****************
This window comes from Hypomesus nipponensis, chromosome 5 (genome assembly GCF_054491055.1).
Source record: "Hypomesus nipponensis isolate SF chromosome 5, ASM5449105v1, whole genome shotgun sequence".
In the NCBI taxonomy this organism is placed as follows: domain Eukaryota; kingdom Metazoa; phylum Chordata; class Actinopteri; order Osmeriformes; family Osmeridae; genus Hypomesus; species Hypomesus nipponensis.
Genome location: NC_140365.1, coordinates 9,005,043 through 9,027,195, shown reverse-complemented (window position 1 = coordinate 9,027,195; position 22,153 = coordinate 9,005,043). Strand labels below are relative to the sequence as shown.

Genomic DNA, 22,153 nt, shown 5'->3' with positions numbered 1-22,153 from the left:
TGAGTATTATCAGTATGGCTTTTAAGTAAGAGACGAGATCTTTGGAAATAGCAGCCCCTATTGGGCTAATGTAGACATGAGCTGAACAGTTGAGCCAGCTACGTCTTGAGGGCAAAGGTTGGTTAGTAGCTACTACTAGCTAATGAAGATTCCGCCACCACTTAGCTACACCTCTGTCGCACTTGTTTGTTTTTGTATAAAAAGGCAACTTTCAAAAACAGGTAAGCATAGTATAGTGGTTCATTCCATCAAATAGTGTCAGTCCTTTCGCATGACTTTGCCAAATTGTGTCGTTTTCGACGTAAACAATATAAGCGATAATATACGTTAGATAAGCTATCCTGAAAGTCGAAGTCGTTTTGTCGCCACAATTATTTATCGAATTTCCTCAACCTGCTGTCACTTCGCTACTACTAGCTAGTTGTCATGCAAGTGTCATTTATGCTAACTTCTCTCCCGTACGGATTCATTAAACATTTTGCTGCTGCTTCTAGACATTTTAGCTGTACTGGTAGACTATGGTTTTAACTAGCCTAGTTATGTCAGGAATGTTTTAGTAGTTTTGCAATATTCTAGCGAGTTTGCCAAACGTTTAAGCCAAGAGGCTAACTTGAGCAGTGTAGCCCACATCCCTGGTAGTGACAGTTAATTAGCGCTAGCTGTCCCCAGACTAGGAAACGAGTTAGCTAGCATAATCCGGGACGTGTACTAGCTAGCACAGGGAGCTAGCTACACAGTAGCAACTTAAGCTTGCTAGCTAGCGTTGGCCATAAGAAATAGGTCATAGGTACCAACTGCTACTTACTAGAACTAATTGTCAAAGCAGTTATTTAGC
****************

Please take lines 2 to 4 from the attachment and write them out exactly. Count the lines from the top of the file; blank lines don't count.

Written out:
Source record: "Hypomesus nipponensis isolate SF chromosome 5, ASM5449105v1, whole genome shotgun sequence".
In the NCBI taxonomy this organism is placed as follows: domain Eukaryota; kingdom Metazoa; phylum Chordata; class Actinopteri; order Osmeriformes; family Osmeridae; genus Hypomesus; species Hypomesus nipponensis.
Genome location: NC_140365.1, coordinates 9,005,043 through 9,027,195, shown reverse-complemented (window position 1 = coordinate 9,027,195; position 22,153 = coordinate 9,005,043). Strand labels below are relative to the sequence as shown.